Japan Tsunami Debris Washes Up In Alaska

Debris from the 2011 tsunami in Japan has reached North America. Plastic bottles, children’s toys, and insulating foam from buildings is washing up on beaches in the Alaskan panhandle. Although it is estimated that 70% of the tsunami debris has sunk, it is also estimated that as much as 1.5 million tons is headed for North America.

2 comments on “Japan Tsunami Debris Washes Up In Alaska

  1. Well I know you’re an educated propagandist Anti-Elvis, but you aren’t implying radioactive mass floats are you? So, what’s the threshold? Anything with more than 82 protons (82 Pb Lead 207.2) is radioactive. There are lot’s of isotopes, and other forms of elements which are radioactive, but their half lives are measured in minutes and seconds. If it didn’t get scattered into the atmosphere and through the air after an explosion, it will not get here.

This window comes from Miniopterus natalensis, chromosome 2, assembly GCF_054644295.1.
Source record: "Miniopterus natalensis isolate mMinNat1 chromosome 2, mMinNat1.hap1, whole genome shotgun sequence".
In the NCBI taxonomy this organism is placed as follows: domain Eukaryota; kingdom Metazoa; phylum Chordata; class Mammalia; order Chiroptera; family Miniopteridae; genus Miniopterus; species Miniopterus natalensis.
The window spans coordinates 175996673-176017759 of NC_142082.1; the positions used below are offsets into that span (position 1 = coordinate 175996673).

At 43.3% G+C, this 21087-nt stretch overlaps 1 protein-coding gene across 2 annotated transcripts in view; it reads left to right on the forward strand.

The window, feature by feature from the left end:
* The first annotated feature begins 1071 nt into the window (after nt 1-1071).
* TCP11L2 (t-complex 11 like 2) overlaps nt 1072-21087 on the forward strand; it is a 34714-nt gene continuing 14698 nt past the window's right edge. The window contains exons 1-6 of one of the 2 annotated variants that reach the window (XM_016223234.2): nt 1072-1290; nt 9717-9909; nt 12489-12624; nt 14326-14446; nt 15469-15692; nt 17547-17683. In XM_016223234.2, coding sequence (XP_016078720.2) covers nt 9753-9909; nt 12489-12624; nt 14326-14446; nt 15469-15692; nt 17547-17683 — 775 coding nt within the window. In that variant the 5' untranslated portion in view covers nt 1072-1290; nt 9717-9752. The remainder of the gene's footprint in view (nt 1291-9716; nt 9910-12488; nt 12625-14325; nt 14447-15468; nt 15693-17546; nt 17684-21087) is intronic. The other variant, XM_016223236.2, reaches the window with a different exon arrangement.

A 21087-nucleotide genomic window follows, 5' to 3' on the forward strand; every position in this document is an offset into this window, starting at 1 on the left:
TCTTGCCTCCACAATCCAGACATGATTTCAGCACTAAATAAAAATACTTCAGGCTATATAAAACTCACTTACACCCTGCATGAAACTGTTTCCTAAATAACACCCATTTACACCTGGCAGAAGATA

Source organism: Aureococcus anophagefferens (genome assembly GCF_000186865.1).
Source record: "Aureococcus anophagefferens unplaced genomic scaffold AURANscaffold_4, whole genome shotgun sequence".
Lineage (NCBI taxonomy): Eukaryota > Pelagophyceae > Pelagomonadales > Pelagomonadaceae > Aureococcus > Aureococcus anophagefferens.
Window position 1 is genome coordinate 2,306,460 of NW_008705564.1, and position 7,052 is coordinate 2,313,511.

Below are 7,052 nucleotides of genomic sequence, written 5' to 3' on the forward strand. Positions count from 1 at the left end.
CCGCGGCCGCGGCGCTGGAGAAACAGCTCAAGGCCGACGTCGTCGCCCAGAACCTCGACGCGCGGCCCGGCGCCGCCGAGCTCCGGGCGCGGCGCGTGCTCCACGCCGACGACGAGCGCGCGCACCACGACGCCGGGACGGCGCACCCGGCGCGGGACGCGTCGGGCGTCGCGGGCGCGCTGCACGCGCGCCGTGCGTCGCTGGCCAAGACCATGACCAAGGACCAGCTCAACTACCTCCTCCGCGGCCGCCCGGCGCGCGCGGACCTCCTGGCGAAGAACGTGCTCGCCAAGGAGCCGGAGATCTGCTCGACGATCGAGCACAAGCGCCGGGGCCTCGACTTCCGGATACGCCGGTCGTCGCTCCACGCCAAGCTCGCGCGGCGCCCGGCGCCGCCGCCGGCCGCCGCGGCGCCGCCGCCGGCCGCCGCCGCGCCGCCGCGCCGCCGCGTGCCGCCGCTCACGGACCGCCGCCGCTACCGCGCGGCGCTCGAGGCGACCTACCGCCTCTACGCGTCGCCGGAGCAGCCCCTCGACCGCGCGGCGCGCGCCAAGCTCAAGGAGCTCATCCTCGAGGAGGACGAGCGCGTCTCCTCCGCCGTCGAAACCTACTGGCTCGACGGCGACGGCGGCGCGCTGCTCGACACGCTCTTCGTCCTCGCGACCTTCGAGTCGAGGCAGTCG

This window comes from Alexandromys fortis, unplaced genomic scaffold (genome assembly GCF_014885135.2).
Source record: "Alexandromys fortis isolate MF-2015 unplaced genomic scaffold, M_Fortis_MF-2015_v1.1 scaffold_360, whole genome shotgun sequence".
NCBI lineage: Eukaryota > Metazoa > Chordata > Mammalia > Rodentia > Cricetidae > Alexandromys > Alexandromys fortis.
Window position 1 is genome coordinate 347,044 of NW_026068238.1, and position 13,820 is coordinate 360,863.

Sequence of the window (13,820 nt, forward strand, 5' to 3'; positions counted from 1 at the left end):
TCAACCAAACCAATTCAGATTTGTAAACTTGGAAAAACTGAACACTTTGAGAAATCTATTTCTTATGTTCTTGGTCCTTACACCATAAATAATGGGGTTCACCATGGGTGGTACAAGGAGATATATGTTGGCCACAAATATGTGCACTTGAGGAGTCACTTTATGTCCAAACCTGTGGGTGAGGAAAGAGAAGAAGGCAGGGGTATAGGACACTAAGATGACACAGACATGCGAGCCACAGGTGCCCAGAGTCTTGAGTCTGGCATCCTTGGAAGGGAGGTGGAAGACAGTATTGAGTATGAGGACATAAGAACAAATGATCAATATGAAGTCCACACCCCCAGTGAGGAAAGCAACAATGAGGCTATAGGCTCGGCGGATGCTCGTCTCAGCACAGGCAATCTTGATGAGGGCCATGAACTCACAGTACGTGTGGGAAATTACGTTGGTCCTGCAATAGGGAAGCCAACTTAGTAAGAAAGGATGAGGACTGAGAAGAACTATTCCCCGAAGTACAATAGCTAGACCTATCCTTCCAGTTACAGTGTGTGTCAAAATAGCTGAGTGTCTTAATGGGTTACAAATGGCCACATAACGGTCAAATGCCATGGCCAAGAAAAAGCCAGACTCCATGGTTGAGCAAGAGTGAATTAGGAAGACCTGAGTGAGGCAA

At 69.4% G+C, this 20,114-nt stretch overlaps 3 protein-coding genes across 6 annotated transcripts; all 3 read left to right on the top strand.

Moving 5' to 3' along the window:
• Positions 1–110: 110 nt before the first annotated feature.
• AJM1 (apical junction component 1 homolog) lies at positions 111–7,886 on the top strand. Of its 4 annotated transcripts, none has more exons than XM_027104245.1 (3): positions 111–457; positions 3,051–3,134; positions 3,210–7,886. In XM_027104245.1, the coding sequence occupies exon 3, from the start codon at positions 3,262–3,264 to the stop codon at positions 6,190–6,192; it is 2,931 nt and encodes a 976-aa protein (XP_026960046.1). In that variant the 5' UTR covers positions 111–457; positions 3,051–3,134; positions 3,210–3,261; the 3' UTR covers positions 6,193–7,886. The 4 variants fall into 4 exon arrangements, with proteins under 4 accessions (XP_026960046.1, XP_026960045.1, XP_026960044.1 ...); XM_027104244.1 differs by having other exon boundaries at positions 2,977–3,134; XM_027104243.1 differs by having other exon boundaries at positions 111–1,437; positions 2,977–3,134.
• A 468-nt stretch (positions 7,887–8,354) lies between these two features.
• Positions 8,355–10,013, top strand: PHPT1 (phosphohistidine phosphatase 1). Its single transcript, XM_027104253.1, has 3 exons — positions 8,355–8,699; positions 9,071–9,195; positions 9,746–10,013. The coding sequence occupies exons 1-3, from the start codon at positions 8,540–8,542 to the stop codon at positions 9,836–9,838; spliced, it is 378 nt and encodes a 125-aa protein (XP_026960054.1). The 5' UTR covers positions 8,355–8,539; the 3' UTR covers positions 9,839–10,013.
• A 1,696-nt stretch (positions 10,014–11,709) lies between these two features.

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    • It’s the radioactive beach balls and air mattresses we have to worry about.

      From what I’ve read. most of the radioactive water from the Fukushima plant has either settled on the bottom offshore from Japan, or dispersed in the larger volume of the ocean – and not all of it is in the form of short-lived isotopes, so they’ll have their share of three-eyed fish and giant monsters that destroy Tokyo.

      That doesn’t mean there may not be radioactive debris that survived the trip across the Pacific, but I imagine the amount of such is pretty small. Still, just one radioactive Hello Kitty doll could ruin someone’s entire day.

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